The ancient Greeks passed stories down from generation to generation. Even before writing and reading became popular, the oral tradition of storytelling ensured that epics like the Odyssey were widely shared and would endure for many more generations to come. Today, we still enjoy stories like Hercules, Pandora’s box, Oedipus, and much, much more.
Storytelling has become something of a buzzword, but it’s an undeniable part of how humans have always connected to one another. Storytelling skills can help people in many disciplines, from sales to HR, but they’re especially useful for product teams who have just a few moments to woo users.
Using techniques from powerful stories can provide that extra boost of engagement and build an emotional connection with users.
Here are a few storytelling techniques to try in your product.
1. Set the tone of the product in the first moments
“It was the best of times, it was the worst of times…”
Charles Dickens’s opening to A Tale of Two Cities is probably one of the most famous first lines in literature. Not only is it poetic, but the contrast sets up some expectations for the reader, without giving away too much of the love story in war-torn France.
The first moments in your product experience are even more important. They don’t just set the tone for your product’s value, but they also determine whether or not users stay. Vivek Bedi, Head of Product at LearnVest and founder of mySwapp, describes a common first user experience:
Ever go to a website and based on the first ten seconds you decide to stay on it or not? Or ever download an app and can’t figure it out how to use it within the first minute and subsequently delete it? Well that’s reality. Humans are impatient people. We are selfish by nature and our time and attention is valuable. If you don’t have something to say that we care about you will lose us instantly. It’s important when crafting your story to focus heavily on the first few minutes.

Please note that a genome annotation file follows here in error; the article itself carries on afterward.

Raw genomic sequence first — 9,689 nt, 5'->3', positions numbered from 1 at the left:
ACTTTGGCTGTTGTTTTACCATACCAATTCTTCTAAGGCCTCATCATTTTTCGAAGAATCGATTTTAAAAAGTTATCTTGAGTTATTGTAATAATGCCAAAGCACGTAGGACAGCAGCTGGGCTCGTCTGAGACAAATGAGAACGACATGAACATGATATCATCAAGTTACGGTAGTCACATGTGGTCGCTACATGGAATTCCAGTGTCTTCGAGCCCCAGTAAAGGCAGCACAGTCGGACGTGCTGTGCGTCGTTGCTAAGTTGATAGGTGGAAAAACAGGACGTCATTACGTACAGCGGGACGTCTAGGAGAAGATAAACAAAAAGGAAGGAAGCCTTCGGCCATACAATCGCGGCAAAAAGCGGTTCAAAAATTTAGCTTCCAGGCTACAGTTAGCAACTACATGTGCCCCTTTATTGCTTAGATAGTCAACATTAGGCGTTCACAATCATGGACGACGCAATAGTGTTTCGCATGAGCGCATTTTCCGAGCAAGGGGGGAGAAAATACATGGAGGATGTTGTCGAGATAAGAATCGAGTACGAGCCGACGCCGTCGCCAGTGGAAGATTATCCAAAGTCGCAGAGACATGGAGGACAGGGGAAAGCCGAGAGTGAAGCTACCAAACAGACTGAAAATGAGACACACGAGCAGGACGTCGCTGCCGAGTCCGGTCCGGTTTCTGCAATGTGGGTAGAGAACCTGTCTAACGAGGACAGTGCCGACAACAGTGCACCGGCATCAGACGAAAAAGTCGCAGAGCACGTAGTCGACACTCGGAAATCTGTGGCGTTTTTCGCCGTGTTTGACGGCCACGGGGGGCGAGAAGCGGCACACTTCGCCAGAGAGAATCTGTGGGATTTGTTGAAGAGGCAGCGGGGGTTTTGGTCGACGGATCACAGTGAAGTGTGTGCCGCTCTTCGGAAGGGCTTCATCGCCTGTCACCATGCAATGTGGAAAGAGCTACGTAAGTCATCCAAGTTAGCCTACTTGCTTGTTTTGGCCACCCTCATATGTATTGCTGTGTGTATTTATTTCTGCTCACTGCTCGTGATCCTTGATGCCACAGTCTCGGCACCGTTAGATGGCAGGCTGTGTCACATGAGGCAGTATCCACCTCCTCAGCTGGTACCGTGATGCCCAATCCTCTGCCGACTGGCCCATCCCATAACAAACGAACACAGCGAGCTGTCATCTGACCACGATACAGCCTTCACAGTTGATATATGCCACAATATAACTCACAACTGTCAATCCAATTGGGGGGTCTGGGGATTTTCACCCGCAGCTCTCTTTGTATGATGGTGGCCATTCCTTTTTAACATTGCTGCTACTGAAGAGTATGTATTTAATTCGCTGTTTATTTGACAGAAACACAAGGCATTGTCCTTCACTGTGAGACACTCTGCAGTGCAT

One way to capture attention and set the right tone for your product is to welcome users. A friendly welcome page is a nice way to thank users for trying your product and remind them that they’ve made the right decision.
The meditation app Insight Timer has a great, straight-forward message for new users.
The welcome screen greets new users by their name and gives a brief overview of the app’s benefits. There’s even a few forms of social proof to help validate the product’s value.
2. Have a hero that everyone can root for
Atticus Finch. Jane Eyre. Holden Caulfield. Some of the most enduring stories rest on having a hero character that we all want to win, no matter how insurmountable the odds. We become engaged in their story because we want to see our heroes achieve their missions.
Mascots are kind of like your product’s hero. They are often consistent characters in the user journey, appearing in marketing pages all the way through to the in-product experience. Like heroes to a story, they exemplify the main themes of your product.
Mascots, even when they're animal characters, can build a more human connection with customers, says Janet Choi, Senior Manager of Product Marketing and Content at Customer.io. She describes what Ami, their delightfully adorable mascot, does for the customer experience:
It’s that small but meaningful emotional connection to a character that feels human and expressive. Ami catches the eye, conveys a friendly personality, and ever since she came to life, we've found that people are naturally drawn to her.